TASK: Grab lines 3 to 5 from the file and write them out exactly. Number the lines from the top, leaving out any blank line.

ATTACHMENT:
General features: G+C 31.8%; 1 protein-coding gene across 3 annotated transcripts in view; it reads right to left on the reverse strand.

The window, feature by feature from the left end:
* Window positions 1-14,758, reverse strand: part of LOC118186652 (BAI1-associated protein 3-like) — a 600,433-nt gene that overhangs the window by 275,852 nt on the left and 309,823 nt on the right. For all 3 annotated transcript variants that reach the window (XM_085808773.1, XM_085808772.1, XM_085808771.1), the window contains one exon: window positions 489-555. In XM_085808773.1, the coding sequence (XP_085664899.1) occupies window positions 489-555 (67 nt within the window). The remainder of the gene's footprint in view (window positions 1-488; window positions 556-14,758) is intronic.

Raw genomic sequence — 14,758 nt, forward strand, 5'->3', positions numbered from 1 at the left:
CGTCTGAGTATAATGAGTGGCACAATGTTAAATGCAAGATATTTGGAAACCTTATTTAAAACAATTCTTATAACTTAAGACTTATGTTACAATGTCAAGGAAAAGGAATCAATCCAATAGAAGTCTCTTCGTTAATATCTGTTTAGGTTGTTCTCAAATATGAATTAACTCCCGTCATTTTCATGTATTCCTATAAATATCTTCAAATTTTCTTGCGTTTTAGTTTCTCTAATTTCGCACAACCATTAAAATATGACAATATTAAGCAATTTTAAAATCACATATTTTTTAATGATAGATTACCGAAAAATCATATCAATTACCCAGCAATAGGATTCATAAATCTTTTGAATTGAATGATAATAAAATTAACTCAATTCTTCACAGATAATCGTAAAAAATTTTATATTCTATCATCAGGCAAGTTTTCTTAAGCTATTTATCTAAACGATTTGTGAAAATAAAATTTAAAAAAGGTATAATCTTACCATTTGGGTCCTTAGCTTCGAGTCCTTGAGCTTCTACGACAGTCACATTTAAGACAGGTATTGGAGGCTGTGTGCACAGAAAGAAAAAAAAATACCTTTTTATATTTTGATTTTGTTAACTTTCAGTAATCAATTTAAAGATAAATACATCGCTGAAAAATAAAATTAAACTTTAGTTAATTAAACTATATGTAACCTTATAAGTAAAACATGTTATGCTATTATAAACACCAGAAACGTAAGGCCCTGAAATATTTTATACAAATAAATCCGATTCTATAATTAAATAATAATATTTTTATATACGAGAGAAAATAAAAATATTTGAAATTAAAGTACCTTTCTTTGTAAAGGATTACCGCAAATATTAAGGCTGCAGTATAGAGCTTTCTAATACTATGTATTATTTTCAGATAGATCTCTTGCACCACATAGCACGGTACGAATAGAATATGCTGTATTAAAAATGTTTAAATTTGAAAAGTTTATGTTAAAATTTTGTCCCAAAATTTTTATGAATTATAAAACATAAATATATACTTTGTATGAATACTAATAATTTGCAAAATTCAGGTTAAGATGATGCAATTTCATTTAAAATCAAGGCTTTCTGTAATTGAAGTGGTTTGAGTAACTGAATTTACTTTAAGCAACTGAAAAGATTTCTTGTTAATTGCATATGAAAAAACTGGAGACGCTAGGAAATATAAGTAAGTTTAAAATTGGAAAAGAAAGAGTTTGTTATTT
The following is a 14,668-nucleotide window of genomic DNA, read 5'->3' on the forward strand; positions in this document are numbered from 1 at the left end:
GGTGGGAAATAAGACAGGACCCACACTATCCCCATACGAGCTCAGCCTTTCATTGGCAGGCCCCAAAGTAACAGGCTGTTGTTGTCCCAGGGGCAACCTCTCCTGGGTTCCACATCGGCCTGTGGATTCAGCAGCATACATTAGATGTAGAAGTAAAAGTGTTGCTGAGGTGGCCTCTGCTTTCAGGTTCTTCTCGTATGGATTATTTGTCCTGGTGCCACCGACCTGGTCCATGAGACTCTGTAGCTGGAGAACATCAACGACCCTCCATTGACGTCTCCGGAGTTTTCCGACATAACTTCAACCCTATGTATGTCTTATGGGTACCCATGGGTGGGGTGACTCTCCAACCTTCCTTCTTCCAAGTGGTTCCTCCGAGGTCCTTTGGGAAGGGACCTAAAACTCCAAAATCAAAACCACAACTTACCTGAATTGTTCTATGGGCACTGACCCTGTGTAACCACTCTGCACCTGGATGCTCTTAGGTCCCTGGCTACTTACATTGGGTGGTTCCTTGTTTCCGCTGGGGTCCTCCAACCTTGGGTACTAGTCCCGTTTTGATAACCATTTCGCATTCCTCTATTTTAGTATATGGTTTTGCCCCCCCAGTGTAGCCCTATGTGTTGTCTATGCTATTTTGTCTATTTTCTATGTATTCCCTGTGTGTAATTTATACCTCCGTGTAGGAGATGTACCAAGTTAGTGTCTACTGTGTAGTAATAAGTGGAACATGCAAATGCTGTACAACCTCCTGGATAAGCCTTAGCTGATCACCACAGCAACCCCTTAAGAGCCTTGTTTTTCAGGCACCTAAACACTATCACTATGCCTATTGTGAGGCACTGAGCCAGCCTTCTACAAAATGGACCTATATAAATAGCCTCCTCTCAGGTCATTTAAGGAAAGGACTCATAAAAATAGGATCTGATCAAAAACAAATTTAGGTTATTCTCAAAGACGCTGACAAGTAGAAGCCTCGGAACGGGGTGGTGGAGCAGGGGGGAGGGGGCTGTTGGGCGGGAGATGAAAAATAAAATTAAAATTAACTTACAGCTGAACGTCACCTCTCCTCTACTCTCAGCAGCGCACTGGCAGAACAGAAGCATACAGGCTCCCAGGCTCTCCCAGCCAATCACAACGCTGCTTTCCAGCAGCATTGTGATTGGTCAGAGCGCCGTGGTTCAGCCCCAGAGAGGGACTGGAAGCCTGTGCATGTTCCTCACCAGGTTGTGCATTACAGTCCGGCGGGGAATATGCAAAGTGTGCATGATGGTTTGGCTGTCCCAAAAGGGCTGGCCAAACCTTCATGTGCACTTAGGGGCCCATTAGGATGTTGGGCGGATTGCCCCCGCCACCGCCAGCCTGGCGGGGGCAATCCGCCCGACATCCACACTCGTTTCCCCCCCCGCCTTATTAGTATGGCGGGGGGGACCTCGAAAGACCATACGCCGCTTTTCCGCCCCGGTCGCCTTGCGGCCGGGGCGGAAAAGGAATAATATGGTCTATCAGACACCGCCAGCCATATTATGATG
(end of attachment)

* Window positions 1-14,758, reverse strand: part of LOC118186652 (BAI1-associated protein 3-like) — a 600,433-nt gene that overhangs the window by 275,852 nt on the left and 309,823 nt on the right. For all 3 annotated transcript variants that reach the window (XM_085808773.1, XM_085808772.1, XM_085808771.1), the window contains one exon: window positions 489-555. In XM_085808773.1, the coding sequence (XP_085664899.1) occupies window positions 489-555 (67 nt within the window). The remainder of the gene's footprint in view (window positions 1-488; window positions 556-14,758) is intronic.

Raw genomic sequence — 14,758 nt, forward strand, 5'->3', positions numbered from 1 at the left:
CGTCTGAGTATAATGAGTGGCACAATGTTAAATGCAAGATATTTGGAAACCTTATTTAAAACAATTCTTATAACTTAAGACTTATGTTACAATGTCAAGGAAAAGGAATCAATCCAATAGAAGTCTCTTCGTTAATATCTGTTTAGGTTGTTCTCAAATATGAATTAACTCCCGTCATTTTCATGTATTCCTATAAATATCTTCAAATTTTCTTGCGTTTTAGTTTCTCTAATTTCGCACAACCATTAAAATATGACAATATTAAGCAATTTTAAAATCACATATTTTTTAATGATAGATTACCGAAAAATCATATCAATTACCCAGCAATAGGATTCATAAATCTTTTGAATTGAATGATAATAAAATTAACTCAATTCTTCACAGATAATCGTAAAAAATTTTATATTCTATCATCAGGCAAGTTTTCTTAAGCTATTTATCTAAACGATTTGTGAAAATAAAATTTAAAAAAGGTATAATCTTACCATTTGGGTCCTTAGCTTCGAGTCCTTGAGCTTCTACGACAGTCACATTTAAGACAGGTATTGGAGGCTGTGTGCACAGAAAGAAAAAAAAATACCTTTTTATATTTTGATTTTGTTAACTTTCAGTAATCAATTTAAAGATAAATACATCGCTGAAAAATAAAATTAAACTTTAGTTAATTAAACTATATGTAACCTTATAAGTAAAACATGTTATGCTATTATAAACACCAGAAACGTAAGGCCCTGAAATATTTTATACAAATAAATCCGATTCTATAATTAAATAATAATATTTTTATATACGAGAGAAAATAAAAATATTTGAAATTAAAGTACCTTTCTTTGTAAAGGATTACCGCAAATATTAAGGCTGCAGTATAGAGCTTTCTAATACTATGTATTATTTTCAGATAGATCTCTTGCACCACATAGCACGGTACGAATAGAATATGCTGTATTAAAAATGTTTAAATTTGAAAAGTTTATGTTAAAATTTTGTCCCAAAATTTTTATGAATTATAAAACATAAATATATACTTTGTATGAATACTAATAATTTGCAAAATTCAGGTTAAGATGATGCAATTTCATTTAAAATCAAGGCTTTCTGTAATTGAAGTGGTTTGAGTAACTGAATTTACTTTAAGCAACTGAAAAGATTTCTTGTTAATTGCATATGAAAAAACTGGAGACGCTAGGAAATATAAGTAAGTTTAAAATTGGAAAAGAAAGAGTTTGTTATTT